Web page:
Fatigue, boredom, and lonliness are any road warrior's constant companions. Occasionally, retail therapy can help perk up my mood. By that I mean satisfaction derived from interacting with an eager sales clerk, thumbing through a well-designed catalogue, or surfing a gewgaw-loaded website. Sometimes only the fresh crinkle of a new credit card can satiate the curiosity, the wanderlust ... the inclination to succumb to the siren’s song of the total shopping experience.
Business travelers who have spent many a layover morning or afternoon killing time window shopping are intimately acquainted with the vast numbers of peddlers of competing wares that line the walls of airport shops. Wares, which, I might add, are of dubious value. Mind you, the peddler who years ago invented those weirdly crescent-shaped neck pillows is right now probably killing time playing polo at his Palm Beach estate. That supposition must be what is animating so many other entrepreneurs to strike it rich by marketing noise-cancelling headphones or All-In-One phone chargers or whatever.
If you’ve been to Heathrow Airport lately you're well aware that the luxury goods and fashion industries which have taken root in Terminal 1 are busily sprawling outward, like dandelion weeds. Even in today's business climate these purveyors seem to be doing a brisk business selling not the flagship products of their line, but tony, impulse-driven affectations like wallets and cufflinks and scarves (looking at you, Burberry.) It’s clearly working well. I imagine their best customers are guilt-ridden husbands buying apology gifts for their home-alone work widows; or maybe it's ladies who are so road-weary as to let their budget guard down just long enough to be seduced by the Bally shop only steps away. Psychographically, there isn't anything quite like the business traveler. S/he is the perfect captive audience.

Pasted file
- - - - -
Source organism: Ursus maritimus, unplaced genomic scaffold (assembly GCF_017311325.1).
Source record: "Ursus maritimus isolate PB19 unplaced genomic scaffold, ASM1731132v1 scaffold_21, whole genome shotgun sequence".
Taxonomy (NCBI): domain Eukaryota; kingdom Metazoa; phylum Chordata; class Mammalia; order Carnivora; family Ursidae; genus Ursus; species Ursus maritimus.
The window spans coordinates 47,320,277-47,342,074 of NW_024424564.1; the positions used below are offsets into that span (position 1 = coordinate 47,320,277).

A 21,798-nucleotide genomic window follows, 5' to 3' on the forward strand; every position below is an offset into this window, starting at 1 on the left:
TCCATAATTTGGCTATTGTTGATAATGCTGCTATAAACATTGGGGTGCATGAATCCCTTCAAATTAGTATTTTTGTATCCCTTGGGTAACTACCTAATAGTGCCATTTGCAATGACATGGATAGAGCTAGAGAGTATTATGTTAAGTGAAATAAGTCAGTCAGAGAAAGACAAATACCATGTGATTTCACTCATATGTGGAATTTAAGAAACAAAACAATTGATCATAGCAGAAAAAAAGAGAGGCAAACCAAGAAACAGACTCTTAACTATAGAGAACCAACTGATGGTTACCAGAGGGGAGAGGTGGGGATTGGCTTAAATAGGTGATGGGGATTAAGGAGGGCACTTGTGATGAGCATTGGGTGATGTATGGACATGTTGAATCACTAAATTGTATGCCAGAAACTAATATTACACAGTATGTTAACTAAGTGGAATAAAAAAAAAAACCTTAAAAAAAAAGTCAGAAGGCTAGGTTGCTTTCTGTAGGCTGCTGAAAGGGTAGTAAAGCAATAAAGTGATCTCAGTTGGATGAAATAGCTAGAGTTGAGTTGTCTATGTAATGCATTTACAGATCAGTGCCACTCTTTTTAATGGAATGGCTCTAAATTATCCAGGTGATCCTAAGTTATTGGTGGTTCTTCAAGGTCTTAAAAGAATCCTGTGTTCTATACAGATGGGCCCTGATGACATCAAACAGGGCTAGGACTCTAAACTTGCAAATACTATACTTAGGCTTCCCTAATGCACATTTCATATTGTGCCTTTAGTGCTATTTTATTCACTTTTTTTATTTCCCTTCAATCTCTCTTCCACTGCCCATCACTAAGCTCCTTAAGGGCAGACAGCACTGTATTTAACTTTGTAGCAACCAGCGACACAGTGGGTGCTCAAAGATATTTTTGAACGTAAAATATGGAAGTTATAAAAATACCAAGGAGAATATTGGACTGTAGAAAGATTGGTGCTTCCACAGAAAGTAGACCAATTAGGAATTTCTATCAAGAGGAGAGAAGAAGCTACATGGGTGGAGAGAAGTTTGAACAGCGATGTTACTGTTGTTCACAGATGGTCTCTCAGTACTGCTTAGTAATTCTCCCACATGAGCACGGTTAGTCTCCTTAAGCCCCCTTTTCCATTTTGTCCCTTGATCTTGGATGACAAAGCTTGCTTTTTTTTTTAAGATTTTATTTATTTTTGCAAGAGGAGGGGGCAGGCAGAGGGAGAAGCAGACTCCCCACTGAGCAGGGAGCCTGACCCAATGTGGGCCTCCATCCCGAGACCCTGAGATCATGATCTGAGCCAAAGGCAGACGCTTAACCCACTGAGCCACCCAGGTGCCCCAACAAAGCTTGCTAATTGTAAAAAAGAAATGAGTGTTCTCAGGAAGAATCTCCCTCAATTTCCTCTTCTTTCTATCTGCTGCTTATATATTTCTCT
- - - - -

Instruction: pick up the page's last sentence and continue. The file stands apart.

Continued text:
In terms of expensively useless — or uselessly expensive — if not outright odd products, I won’t dwell on the classic SkyMall catalogue. The jokes tell themselves. The longevity of this retail inflight phenomenon, however, speaks volumes — since its main avenue for reaching its audience is via airliner seatback pockets.
Since lots of things become hailed as the "next generation" of something-or-other for people on the go, I thought it might be amusing to review some of the ones, which, when you see them in action, just make you laugh. Clearly, these gadgets satisfy a unarticulated but fundamental urge. These retailers have obviously tapped into what George Bailey's father said about it being "...deep in the race for a man to want his own roof, walls, and fireplace." It must work the same for the neck pouch/bib that is designed to hoard passport, ID, cash, and boarding passes. I mean, you'd have to have an It's a Wonderful Life -like inspiration to come up with the khaki-colored concept that celebrates the glories of hands-free travel. After all, if you feel two hands are not enough to manage your passport, your problems extend far beyond being stuck with a long layover.
Then there is the passport holder. This notion is actually a Trojan Horse for designer brands like Mont Blanc and Louis Vuitton to realize a nice margin on scrap material from their workshops. It is aimed at the traveler who feels compelled to seek out ever-more-specialized ways to align his personal brand with luxury labels, yet is sufficiently vague on the use of a passport to think it requires a "holder."
Finally, there is the e-reader. Oh, the humanity! Destined to haunt the museum that somewhere must collect samples of products that didn't quite make it, like the infamous laserdisc, the e-reader is an example of a fair-to-middling idea, which, decently executed and enjoyed by a certain select few, doesn't have the critical mass to survive. One wonders how many more faux Peter Baileys of the world are busily brainstorming — and busily mistaking — e-readers for things that actually satisfy a fundamental urge. Or an actual business travel need.
Road Warrior • Miami • www.us.amadeus.com